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Deflated meringues---why?

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Its strange. The first time I made meringues, they turned out perfect. However, all the attempts afterwards were either mediocre or complete failures. I seem to have the opposite effect where the more practice I get with the recipe, the worst I get!:S

One consistent thing I keep noticing is that my meringues would keep deflating AFTER they are done baking. Why is this? I would mix the egg whites up to stiff peaks. Its white, creamy, shiny, it passes the upside down bowl test. I used fine sugar and everything. What's going on?

I do usually mix it on high speed. Is that bad?

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  1. You could have had a tiny speck of fat in the whites that you didn't notice.

    If you don't already, try separating the eggs while they are cold then letting them come to room temperature.

    Do you use something like cream of tartar to stabalise the mixture?

    1. Only make meringues on dry days. It is hard for me to make them here in Louisiana. I can usually salvage them by cooking them on 200 degrees for a couple more hours, and then letting them cool in the oven.

      1. Also, start at low speed and then slowly increase. A copper bowl helps a lot.

        1. how big are the meringues you are making? If you are making them big and mounding them, you have to adjust the baking time and let them bake for longer and dry them out. whipping them is not an issue for you since you were able to get firm peaks, if fat was present in your mixing bowl/eggs you wouldnt even get that far.

          1. When do you add the sugar? Try waiting until the egg whites have reached the soft peak stage, then add the sugar & beat until stiff. Also, try switching to a lower speed. If you're beating the whites too quickly, you'll get large air bubbles in there that eventually burst & cause the meringue to deflate. You want tiny pockets of air.

            When all else fails, as Becca said, humidity/moisture is a meringue's worst enemy. And be sure they're baked completely - if they're underdone at all, they'll fall.

            3 Replies
            1. re: goodhealthgourmet

              Thanks everyone for all the great tips. I'll make sure to have this thread open when I bake meringues again. lol

              I do tend to make the meringues pretty big, jester99. Would you suggest I make them smaller? I'm always afraid they will burn.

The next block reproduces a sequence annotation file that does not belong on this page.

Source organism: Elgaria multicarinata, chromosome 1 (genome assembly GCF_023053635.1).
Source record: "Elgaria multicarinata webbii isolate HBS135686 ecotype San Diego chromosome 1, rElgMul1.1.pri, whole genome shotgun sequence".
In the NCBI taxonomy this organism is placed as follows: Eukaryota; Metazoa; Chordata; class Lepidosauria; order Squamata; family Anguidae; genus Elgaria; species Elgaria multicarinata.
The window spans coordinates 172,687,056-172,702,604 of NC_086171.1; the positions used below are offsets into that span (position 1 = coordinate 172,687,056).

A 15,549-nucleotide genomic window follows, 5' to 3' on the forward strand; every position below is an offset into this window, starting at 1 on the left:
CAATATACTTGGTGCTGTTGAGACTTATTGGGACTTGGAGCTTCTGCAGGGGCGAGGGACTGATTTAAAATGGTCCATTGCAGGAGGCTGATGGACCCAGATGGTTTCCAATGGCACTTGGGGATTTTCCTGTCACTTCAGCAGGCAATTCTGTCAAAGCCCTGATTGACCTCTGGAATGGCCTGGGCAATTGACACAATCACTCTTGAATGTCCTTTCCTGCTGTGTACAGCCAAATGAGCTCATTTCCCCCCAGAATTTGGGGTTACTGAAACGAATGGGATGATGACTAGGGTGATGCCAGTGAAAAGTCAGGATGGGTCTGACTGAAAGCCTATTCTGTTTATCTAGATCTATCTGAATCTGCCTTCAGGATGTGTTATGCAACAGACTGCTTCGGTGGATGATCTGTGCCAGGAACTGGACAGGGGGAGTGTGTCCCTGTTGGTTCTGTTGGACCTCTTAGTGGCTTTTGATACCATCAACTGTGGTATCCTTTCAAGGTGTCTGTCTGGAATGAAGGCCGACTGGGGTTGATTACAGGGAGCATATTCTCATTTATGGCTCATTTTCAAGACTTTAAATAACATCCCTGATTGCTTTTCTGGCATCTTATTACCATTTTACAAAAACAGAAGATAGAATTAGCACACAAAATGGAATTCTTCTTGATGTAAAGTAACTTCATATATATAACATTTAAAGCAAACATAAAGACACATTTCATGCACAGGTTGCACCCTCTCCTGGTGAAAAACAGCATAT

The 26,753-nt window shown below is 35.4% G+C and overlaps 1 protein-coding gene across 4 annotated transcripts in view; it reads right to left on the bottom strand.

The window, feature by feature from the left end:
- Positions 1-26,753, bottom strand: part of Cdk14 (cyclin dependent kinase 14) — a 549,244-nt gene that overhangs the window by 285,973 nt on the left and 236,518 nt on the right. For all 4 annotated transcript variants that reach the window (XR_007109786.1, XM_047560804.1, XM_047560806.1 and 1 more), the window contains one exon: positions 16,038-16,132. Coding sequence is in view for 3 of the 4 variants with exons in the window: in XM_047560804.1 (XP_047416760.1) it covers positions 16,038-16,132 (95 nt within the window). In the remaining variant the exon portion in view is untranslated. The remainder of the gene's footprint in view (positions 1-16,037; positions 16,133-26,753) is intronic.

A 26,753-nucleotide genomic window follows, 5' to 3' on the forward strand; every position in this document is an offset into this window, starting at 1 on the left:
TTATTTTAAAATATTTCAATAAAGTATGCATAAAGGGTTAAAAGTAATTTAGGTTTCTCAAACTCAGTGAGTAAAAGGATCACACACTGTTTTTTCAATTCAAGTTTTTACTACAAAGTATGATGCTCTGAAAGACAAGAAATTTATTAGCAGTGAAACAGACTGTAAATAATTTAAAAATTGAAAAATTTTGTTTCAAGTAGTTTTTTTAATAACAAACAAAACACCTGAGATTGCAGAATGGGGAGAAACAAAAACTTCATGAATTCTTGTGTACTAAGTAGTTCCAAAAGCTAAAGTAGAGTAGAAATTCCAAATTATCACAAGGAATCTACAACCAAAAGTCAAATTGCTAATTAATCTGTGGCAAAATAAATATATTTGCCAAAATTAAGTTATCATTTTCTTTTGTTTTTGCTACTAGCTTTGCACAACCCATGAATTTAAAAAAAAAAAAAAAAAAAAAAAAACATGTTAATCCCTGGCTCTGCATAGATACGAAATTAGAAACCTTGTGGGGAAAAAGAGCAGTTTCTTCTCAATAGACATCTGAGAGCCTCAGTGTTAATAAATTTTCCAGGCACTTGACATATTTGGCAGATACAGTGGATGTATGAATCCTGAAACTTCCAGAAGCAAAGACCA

Goodhealthgourmet, I do usually add the sugar during the soft peak stage. Maybe a little earlier sometimes. I'll definitely keep track of when and be more precise about it. I'll also make sure to mix the whites slower next time.:)

              One thing I forgot to mention--the meringues I'm trying to make are chocolate swirled ones. I do understand chocolate has fat in it, so I'm very gentle when folding it in. Perhaps I'm not gentle enough and I deflate the bubbles?
              These are the two recipes I was trying to follow:
              http://melissascuisine.blogspot.ca/20...
              http://www.chatelaine.com/recipe/make...

              1. re: Purdys_99

                nothing wrong with them being "bigger" you just have to adjust time and oven temp. Lower the oven temp, and extend the baking

                since you are adding chocolate, i think part of it could also be that you are over beating the meringue and deflating it when you add in the chocolate because since your recipe calls to do it at shift peaks, its already at the point where too much mixing will deflate it. When it gets to stiff peaks (before it looks glossy) pull it and then add in the chocolate. Hell to be even safer, after it hits soft peaks, pull it off the machine and finish whipping it by hand.

                Edit** notice that the temp for one of your recipes is at 200F which is fine, just extend the drying time. 200F is not really going to burn anything, I dont think it will even take on color.

                1. re: jester99

                  That's very helpful and specific advice Jester99. Thanks for the follow up:) Can't wait to try it out again.